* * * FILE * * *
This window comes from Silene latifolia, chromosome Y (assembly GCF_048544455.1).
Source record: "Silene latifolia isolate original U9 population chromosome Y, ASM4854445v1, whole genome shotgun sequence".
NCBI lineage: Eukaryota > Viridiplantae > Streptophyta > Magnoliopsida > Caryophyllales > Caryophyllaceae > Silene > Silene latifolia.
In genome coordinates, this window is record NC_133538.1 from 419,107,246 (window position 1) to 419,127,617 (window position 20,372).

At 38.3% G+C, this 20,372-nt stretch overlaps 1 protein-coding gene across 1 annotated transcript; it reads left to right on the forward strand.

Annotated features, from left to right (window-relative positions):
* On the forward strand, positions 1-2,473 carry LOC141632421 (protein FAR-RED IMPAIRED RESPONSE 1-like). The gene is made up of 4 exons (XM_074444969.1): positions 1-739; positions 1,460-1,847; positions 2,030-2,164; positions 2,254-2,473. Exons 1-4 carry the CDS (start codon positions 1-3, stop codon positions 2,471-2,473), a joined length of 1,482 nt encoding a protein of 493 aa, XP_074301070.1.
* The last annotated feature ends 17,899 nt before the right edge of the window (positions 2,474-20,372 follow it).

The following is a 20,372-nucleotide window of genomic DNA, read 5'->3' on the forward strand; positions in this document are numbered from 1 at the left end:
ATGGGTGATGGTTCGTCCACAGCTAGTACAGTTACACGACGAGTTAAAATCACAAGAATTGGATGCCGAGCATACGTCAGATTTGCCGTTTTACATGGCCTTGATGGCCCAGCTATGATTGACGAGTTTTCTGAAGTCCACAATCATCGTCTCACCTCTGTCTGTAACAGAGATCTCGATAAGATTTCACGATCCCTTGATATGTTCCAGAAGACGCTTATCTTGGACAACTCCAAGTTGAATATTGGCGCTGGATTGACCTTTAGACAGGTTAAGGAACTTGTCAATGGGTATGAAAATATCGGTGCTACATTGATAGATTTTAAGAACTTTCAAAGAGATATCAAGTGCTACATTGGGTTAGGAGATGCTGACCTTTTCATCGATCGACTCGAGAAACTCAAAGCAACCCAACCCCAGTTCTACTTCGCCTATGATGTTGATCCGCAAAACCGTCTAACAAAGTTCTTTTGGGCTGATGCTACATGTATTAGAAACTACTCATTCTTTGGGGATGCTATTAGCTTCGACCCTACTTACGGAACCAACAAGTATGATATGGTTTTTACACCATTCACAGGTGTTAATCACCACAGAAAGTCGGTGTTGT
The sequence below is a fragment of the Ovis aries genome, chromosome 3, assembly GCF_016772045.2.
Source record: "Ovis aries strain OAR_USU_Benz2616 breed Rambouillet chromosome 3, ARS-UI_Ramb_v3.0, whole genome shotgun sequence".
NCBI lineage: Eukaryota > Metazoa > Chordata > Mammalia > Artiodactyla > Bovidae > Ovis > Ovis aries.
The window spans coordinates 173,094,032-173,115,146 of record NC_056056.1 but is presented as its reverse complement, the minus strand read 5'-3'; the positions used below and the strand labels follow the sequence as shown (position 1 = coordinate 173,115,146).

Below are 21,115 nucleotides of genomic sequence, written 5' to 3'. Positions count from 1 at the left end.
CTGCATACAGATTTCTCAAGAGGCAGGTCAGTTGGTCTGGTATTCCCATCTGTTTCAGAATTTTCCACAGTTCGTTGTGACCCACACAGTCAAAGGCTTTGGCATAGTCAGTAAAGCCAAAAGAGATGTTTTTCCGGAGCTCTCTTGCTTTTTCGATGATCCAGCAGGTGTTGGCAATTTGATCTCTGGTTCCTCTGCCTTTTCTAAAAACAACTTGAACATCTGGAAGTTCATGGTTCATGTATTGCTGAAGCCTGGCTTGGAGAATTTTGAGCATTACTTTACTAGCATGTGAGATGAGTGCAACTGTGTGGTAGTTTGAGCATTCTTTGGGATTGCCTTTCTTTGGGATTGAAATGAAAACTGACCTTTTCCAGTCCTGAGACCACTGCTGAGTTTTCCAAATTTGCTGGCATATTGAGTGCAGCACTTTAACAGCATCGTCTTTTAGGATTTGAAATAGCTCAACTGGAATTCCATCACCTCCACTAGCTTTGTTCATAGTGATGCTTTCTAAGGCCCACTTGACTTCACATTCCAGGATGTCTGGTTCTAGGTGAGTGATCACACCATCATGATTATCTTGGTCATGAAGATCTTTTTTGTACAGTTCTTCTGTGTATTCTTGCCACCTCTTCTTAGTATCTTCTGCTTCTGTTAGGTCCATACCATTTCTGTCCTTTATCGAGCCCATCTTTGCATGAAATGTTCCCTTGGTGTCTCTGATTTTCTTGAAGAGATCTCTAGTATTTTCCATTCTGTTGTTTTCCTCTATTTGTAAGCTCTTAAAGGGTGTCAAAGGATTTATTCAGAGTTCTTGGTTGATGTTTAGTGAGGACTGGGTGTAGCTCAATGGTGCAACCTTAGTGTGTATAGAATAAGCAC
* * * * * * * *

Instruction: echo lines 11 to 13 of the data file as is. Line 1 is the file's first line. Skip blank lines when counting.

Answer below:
The sequence below is a fragment of the Ovis aries genome, chromosome 3, assembly GCF_016772045.2.
Source record: "Ovis aries strain OAR_USU_Benz2616 breed Rambouillet chromosome 3, ARS-UI_Ramb_v3.0, whole genome shotgun sequence".
NCBI lineage: Eukaryota > Metazoa > Chordata > Mammalia > Artiodactyla > Bovidae > Ovis > Ovis aries.